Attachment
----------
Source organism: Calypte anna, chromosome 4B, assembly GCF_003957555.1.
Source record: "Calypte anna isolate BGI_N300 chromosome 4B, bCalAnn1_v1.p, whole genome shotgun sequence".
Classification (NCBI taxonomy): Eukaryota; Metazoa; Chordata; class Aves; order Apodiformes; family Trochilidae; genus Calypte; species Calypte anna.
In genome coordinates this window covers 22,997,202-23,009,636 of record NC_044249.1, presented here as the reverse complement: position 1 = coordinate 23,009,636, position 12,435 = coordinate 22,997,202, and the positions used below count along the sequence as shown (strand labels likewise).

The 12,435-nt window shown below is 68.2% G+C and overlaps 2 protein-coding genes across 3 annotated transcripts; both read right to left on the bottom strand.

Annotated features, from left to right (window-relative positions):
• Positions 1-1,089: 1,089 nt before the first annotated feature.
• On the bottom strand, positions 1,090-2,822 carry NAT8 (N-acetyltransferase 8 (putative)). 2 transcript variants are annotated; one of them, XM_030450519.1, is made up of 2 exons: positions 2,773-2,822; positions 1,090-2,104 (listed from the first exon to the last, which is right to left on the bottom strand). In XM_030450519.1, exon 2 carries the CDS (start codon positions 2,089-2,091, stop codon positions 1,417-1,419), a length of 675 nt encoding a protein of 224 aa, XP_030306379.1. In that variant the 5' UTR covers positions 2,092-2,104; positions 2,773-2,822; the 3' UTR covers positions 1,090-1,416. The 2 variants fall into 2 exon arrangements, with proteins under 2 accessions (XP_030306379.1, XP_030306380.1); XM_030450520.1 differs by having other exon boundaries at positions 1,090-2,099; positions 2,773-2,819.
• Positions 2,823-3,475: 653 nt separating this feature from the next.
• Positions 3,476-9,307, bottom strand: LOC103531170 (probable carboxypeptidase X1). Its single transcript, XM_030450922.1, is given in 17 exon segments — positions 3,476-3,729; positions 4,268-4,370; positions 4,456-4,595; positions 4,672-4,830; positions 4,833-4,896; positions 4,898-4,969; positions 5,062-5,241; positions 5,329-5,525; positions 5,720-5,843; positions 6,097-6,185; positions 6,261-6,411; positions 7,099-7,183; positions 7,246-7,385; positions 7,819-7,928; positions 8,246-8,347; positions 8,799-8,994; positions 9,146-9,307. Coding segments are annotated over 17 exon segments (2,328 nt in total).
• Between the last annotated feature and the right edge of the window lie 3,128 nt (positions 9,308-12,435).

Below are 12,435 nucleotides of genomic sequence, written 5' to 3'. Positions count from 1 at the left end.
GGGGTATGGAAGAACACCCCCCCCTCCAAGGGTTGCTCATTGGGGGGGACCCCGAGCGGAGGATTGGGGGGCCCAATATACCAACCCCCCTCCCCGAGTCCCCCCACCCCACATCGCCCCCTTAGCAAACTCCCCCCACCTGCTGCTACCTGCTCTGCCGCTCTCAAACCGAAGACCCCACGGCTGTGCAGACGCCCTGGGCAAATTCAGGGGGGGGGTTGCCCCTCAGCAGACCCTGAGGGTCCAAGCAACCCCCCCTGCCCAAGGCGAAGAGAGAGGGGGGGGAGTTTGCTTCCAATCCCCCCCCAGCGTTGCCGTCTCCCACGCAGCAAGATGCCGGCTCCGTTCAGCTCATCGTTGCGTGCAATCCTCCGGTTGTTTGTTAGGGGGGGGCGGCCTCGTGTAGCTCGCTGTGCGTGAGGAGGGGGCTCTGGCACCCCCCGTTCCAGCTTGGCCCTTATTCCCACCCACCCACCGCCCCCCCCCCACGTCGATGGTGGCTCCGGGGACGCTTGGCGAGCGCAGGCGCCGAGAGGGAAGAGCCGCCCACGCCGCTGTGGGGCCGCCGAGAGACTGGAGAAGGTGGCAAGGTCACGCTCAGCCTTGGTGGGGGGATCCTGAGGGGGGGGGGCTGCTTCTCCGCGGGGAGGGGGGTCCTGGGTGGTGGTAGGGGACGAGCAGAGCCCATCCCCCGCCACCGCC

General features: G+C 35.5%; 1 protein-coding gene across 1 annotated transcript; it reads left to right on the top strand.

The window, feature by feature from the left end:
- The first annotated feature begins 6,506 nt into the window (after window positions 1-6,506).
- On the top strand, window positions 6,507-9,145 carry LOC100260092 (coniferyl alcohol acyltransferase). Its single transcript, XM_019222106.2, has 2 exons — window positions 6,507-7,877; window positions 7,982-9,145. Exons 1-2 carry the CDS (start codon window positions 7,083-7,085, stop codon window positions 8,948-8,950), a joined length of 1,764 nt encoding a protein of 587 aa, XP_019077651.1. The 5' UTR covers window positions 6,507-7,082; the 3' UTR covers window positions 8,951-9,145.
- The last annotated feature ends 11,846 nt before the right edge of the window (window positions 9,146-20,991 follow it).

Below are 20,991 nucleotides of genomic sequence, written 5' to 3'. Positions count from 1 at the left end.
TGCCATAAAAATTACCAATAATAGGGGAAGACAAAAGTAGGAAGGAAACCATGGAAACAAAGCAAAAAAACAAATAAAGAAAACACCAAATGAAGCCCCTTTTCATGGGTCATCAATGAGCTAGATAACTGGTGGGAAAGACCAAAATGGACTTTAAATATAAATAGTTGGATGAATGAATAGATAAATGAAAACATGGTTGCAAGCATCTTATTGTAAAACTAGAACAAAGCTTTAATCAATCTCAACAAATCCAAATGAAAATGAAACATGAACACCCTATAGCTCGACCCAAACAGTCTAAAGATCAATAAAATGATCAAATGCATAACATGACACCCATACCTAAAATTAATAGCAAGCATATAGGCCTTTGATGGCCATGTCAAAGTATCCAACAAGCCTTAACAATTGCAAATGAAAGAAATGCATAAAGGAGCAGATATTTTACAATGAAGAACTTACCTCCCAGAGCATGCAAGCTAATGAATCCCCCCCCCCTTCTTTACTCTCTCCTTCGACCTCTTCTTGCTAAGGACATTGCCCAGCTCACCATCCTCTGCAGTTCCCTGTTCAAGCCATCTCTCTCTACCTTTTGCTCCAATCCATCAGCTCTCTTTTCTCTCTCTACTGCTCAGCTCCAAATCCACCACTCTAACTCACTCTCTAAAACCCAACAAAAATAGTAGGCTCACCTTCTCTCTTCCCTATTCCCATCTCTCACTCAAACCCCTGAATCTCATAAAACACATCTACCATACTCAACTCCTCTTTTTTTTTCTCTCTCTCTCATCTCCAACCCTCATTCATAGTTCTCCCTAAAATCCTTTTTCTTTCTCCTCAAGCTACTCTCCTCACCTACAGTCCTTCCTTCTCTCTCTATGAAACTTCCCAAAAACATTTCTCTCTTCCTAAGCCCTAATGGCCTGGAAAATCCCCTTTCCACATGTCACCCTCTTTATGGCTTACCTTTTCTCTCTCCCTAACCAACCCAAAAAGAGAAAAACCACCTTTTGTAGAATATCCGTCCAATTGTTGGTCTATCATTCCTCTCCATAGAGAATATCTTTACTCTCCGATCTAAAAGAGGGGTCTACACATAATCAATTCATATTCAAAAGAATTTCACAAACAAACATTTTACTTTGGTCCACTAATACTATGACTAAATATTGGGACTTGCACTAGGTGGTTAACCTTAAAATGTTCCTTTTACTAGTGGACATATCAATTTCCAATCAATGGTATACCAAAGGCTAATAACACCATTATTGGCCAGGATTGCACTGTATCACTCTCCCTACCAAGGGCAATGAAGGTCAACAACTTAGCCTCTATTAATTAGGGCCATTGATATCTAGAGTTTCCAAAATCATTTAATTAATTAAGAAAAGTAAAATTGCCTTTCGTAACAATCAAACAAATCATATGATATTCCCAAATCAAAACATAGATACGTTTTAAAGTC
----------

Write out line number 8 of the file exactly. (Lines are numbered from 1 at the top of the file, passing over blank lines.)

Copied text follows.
• On the bottom strand, positions 1,090-2,822 carry NAT8 (N-acetyltransferase 8 (putative)). 2 transcript variants are annotated; one of them, XM_030450519.1, is made up of 2 exons: positions 2,773-2,822; positions 1,090-2,104 (listed from the first exon to the last, which is right to left on the bottom strand). In XM_030450519.1, exon 2 carries the CDS (start codon positions 2,089-2,091, stop codon positions 1,417-1,419), a length of 675 nt encoding a protein of 224 aa, XP_030306379.1. In that variant the 5' UTR covers positions 2,092-2,104; positions 2,773-2,822; the 3' UTR covers positions 1,090-1,416. The 2 variants fall into 2 exon arrangements, with proteins under 2 accessions (XP_030306379.1, XP_030306380.1); XM_030450520.1 differs by having other exon boundaries at positions 1,090-2,099; positions 2,773-2,819.